Have a clear idea of what your expectations are in advance of your meeting.
If you are in a group it would be useful to plan who is doing/saying what. It might be best to have a main spokesperson or different people dealing with different topics and a note taker is useful. Agree this in advance.
It would be worth doing some research on your MP in advance so you are aware of their voting pattern (and also what they look like so you recognise them!) The website www.theyworkforyou.com is a useful source of information or try your MPs own website.
DURING THE MEETING
Please refer to the information in this document and the links on www.waspi.co.uk to make the most of your meeting. See links list at the end of this document.
Also, as stated above, if you are part of a group, each have a role to play and get someone to take notes.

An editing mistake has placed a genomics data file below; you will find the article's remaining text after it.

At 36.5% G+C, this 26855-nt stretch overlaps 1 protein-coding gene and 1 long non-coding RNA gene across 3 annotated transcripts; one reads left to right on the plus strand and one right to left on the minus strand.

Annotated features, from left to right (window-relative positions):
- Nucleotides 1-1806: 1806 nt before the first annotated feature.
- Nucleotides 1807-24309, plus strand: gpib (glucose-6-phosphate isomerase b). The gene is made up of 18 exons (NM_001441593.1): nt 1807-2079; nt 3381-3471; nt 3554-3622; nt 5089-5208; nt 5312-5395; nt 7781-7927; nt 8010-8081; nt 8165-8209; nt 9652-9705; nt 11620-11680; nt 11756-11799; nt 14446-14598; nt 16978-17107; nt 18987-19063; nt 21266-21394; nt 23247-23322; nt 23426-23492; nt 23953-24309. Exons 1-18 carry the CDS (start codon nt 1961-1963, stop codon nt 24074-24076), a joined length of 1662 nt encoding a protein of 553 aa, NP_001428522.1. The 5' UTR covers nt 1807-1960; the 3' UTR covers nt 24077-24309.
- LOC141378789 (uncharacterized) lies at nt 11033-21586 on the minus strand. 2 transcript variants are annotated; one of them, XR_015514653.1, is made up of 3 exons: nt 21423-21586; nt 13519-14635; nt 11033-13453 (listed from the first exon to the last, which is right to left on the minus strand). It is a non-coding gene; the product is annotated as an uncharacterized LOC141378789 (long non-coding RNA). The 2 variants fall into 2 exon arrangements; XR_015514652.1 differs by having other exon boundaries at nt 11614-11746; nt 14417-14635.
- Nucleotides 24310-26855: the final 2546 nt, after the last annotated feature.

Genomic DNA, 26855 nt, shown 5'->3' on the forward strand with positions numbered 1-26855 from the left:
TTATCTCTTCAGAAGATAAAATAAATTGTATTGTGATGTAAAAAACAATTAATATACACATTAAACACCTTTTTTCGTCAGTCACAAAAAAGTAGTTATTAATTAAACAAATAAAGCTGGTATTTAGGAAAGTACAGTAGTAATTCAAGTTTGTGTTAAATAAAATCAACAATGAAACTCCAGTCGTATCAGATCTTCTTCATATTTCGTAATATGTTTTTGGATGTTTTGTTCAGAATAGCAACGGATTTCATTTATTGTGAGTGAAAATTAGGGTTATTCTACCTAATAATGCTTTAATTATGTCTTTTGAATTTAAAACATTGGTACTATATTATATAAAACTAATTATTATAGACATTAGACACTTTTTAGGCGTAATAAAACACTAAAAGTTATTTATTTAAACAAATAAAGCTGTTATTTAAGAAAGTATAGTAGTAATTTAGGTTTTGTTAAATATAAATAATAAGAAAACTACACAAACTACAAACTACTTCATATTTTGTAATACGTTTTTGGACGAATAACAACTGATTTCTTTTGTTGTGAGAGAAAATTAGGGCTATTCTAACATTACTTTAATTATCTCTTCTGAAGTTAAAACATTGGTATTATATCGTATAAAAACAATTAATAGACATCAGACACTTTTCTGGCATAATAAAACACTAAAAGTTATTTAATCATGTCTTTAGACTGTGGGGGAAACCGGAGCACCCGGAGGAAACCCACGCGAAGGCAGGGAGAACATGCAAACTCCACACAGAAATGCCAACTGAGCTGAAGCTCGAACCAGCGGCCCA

Leave any relevant documentation that you do not have time to cover with your MP and request a response to it.
THE MAIN DISCUSSION POINTS:
- We are not against equalisation
- We are not asking for the State Pension Age to be put back to age 60
- We protest about the lack of/lateness of notification and the resulting speed of implementation
- Very few women were informed of the increase in their SPA after the 1995 Act. Refer to the Freedom of Information Request document and tell your MP the date it states that you should have received your letter. Tell your MP your age at that date and how much notice this letter (received or not) would have given you. This is a contentious point as MPs and Ministers consistently deny that women were not informed. Take a copy of the document to show him/her.
- Remind your MP that there was then a further increase in 2011 of …… months to your SPA
- Ask your MP if s/he would consider this enough notice – considering the Government has now committed to a minimum of 10 years notice of any changes to SPA